Psychosis, Bonding and Deception

by AryAnna
(Gilbert ,South Carolina)

Question: Okay, so I am writing a book about a Psychiatrist and his patient who suffers from antisocial personality disorder and psychosis, but I don't know exactly how to combine his disorders and his snarky but cool personality without making it seem that his disorder defines who he is, I don't really want to offend anybody.

I also don't know how to describe the effects of A.S.P.D and psychosis naturally and realistically (delusions, hallucinations, etc...) I just want to really make it believable.

Thirdly, I want them to bond but since Skylar(my character) was physically and mentally abused as a child, I don't know how to get them to slowly connect due to his trust issues and mentally instability.

All I know is that I want Skylar to portray to the readers as actual friend and loyal companion but then for them to find out that he has been deceiving his doctor all along and only wanted to break out.

Sorry for it being so long, but I would really appreciate your answer. And sorry if it doesn't make any sense.


Bear in mind that you must write about one particular person who happens to have ASPD, along with a lot of other traits that are unique to him. The character as a whole is more important and unique than this one aspect of him. You can read about the symptoms of ASPD and try to write them into the character, but that's how you end up making "his disorder define who he is." You don't want to make him a textbook case of his illness, because as far as I know, textbook cases seldom exist.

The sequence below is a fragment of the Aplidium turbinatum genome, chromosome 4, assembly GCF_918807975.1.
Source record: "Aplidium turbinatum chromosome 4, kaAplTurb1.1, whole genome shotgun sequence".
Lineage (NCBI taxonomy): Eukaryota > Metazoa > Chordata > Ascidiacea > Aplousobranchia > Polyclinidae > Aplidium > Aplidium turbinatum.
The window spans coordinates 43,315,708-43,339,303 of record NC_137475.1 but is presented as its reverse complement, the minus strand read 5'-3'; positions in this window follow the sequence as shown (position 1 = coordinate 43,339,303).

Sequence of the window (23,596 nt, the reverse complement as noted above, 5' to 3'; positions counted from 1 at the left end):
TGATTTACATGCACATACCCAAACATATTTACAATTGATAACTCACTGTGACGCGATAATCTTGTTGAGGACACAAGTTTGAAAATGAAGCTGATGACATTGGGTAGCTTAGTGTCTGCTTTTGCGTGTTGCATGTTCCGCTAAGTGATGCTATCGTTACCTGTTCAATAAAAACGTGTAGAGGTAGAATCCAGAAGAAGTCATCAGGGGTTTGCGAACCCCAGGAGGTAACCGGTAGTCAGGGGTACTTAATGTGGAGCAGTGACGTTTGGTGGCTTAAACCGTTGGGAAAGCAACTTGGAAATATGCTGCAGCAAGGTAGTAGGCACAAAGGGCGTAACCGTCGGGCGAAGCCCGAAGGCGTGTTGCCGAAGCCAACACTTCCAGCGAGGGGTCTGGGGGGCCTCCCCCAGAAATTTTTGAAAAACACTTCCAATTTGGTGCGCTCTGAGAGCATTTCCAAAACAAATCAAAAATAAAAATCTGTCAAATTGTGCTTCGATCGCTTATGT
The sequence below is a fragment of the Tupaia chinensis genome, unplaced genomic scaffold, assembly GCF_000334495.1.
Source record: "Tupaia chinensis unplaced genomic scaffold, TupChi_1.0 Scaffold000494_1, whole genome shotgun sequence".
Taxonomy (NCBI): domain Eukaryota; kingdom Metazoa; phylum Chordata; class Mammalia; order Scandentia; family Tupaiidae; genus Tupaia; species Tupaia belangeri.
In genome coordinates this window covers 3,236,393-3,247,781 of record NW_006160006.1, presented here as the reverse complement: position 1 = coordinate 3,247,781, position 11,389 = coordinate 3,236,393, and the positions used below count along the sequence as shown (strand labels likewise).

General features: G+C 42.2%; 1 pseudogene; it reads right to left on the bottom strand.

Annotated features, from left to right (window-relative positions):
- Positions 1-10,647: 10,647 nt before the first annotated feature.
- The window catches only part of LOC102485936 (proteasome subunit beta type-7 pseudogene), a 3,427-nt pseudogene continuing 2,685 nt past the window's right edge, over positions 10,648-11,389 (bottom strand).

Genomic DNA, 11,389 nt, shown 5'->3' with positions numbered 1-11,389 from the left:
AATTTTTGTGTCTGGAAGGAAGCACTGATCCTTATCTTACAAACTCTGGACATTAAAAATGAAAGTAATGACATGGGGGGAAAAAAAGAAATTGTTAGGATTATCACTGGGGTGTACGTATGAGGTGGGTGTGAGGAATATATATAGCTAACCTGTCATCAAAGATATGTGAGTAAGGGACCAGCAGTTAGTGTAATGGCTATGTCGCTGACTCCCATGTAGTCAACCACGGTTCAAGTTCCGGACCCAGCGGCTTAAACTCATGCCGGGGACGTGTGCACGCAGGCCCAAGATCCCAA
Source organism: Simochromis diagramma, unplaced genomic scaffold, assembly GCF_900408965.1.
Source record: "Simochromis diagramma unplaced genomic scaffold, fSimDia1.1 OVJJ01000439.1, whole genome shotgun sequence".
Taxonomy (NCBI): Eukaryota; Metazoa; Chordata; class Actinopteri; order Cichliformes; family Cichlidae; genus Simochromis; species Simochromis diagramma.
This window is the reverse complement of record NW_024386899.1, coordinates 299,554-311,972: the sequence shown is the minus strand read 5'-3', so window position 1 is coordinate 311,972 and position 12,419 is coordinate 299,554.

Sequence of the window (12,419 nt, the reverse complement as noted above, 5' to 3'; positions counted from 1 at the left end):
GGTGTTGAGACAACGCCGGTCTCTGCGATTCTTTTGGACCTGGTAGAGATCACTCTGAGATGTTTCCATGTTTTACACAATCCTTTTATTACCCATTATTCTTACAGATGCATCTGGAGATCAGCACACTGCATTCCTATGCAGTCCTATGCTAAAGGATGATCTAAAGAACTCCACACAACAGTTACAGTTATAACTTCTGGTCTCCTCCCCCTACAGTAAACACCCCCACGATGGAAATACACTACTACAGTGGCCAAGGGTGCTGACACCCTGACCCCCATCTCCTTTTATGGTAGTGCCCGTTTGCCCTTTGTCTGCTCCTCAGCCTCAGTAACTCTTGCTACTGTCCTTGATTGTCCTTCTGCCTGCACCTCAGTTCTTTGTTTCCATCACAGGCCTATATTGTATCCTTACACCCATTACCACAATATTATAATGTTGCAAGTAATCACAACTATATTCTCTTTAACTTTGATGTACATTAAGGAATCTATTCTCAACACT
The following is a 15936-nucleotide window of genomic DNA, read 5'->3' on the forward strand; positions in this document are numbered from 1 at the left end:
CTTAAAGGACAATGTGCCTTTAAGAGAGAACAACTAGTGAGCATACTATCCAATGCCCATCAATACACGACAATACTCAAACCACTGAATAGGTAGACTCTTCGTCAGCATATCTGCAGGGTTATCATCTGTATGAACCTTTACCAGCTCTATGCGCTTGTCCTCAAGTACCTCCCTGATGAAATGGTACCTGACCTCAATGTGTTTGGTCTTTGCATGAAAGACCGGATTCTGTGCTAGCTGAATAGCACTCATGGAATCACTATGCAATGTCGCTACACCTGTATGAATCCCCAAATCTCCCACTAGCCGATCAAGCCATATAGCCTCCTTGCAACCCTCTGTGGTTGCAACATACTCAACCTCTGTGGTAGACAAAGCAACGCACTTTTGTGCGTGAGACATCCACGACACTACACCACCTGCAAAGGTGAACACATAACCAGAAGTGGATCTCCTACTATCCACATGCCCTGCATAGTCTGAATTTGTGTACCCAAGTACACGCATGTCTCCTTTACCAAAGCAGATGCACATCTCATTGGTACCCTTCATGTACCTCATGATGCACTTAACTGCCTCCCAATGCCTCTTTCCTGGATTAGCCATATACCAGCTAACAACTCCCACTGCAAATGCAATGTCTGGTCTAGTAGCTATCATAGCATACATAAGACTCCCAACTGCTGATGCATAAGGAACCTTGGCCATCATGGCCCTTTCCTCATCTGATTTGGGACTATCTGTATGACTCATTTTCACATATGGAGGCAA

You want to create this person just like you would any other character, developing his unique thoughts and behaviors like you would the thoughts and behaviors of any character. The fact that some of his behaviors coincide with the symptoms of ASPD is beside the point.

Of course, it
helps if you know people who have this diagnosis, or if you can interview psychiatrists who deal with such patients (which would be good research for your psychiatrist character too).

But when all else fails, you must rely on your own ability to put yourself into the shoes of this character and see the world from his perspective. Let your empathy for him guide you.

P.S. Sometimes children who were abused and therefore have trust issues also have a craving for the connection they didn't get as children. And sometimes they grow up thinking connection means abuse and don't understand how to have a healthy relationship. They can want connection and at the same time fear it and try to sabotage it to protect themselves. Both elements can be going on at the same time. Hope that helps.

P.P.S Don't worry about someone being offended. There will always be people who want you to portray the character exactly as they think characters with that diagnosis should be portrayed. Maybe they have that diagnosis themselves or they know people who do who are quite different from your character, and they will cry, "That's not accurate." Like I say, you're not writing the character to fit into a stereotype or to be exactly like anyone else with the same issues. You're writing about a unique person, who may have some things in common with other people, but will be also very different from anyone else, if you write him well.

What you especially want to avoid is writing to check the boxes on someone else's list, or trying to please those with an agenda for how they want characters with your character's illness to be portrayed for political reasons. Do that, and you can end up writing a character who ticks all the boxes but is lifeless, bland, idealized, or otherwise inauthentic.

Besides, you could tick all the boxes and some people will still be offended. That's just human nature.

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